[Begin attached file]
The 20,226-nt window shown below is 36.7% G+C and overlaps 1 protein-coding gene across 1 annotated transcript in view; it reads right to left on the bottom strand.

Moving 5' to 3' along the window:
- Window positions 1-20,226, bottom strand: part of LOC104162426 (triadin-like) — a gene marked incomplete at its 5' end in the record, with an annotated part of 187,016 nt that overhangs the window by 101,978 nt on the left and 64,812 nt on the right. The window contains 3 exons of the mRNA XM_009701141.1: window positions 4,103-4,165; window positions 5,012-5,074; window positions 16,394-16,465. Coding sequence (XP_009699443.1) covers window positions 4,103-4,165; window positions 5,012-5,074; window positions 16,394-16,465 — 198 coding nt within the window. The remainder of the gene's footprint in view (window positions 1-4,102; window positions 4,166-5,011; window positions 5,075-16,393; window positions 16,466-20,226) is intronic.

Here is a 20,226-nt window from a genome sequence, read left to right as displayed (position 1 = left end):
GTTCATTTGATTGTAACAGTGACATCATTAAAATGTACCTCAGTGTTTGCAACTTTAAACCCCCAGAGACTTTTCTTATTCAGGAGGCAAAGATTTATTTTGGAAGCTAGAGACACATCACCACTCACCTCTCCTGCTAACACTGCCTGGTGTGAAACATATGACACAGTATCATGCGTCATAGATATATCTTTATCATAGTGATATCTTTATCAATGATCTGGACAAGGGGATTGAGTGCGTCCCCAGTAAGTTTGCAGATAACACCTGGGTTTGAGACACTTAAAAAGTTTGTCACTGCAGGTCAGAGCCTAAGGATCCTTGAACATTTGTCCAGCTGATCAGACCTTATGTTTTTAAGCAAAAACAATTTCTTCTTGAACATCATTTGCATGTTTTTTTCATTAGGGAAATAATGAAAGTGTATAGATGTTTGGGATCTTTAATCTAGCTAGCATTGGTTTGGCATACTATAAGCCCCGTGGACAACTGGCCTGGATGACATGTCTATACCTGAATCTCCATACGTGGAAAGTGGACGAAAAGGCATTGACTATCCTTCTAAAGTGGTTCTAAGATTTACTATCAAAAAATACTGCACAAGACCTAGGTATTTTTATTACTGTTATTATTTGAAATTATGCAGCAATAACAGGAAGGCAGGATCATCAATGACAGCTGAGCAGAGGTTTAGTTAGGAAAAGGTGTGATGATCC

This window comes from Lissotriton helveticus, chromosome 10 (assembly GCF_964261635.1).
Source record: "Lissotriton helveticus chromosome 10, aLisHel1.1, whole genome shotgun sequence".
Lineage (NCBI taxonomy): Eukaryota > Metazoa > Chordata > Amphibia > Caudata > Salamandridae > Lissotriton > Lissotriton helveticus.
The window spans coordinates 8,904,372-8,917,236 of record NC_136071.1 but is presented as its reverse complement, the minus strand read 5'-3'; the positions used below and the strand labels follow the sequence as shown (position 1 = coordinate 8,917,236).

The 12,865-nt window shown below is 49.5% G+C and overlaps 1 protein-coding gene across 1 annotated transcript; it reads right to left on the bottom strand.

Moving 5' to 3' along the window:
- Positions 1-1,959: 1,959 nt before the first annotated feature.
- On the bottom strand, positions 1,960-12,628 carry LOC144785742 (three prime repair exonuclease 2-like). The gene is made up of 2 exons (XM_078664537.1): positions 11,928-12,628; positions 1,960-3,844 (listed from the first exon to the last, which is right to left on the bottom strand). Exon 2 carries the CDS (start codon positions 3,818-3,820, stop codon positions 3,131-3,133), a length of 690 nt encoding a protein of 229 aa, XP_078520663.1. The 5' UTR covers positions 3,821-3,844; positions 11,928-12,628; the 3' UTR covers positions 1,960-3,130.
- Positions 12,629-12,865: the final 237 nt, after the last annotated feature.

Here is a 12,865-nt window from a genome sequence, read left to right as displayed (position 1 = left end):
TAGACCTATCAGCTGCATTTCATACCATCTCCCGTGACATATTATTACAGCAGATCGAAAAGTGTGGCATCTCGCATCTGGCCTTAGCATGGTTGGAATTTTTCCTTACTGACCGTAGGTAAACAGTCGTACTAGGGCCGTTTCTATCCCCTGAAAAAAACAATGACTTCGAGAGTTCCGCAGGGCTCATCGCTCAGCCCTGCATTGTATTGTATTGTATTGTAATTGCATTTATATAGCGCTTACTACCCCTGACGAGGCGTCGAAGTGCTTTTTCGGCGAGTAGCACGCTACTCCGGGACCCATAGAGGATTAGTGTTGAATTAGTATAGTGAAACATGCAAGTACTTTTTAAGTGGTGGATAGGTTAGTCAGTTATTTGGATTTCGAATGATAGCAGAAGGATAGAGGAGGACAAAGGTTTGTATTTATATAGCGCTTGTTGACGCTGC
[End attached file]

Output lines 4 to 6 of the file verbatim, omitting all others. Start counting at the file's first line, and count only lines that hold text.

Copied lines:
Here is a 20,226-nt window from a genome sequence, read left to right as displayed (position 1 = left end):
GTTCATTTGATTGTAACAGTGACATCATTAAAATGTACCTCAGTGTTTGCAACTTTAAACCCCCAGAGACTTTTCTTATTCAGGAGGCAAAGATTTATTTTGGAAGCTAGAGACACATCACCACTCACCTCTCCTGCTAACACTGCCTGGTGTGAAACATATGACACAGTATCATGCGTCATAGATATATCTTTATCATAGTGATATCTTTATCAATGATCTGGACAAGGGGATTGAGTGCGTCCCCAGTAAGTTTGCAGATAACACCTGGGTTTGAGACACTTAAAAAGTTTGTCACTGCAGGTCAGAGCCTAAGGATCCTTGAACATTTGTCCAGCTGATCAGACCTTATGTTTTTAAGCAAAAACAATTTCTTCTTGAACATCATTTGCATGTTTTTTTCATTAGGGAAATAATGAAAGTGTATAGATGTTTGGGATCTTTAATCTAGCTAGCATTGGTTTGGCATACTATAAGCCCCGTGGACAACTGGCCTGGATGACATGTCTATACCTGAATCTCCATACGTGGAAAGTGGACGAAAAGGCATTGACTATCCTTCTAAAGTGGTTCTAAGATTTACTATCAAAAAATACTGCACAAGACCTAGGTATTTTTATTACTGTTATTATTTGAAATTATGCAGCAATAACAGGAAGGCAGGATCATCAATGACAGCTGAGCAGAGGTTTAGTTAGGAAAAGGTGTGATGATCC

This window comes from Lissotriton helveticus, chromosome 10 (assembly GCF_964261635.1).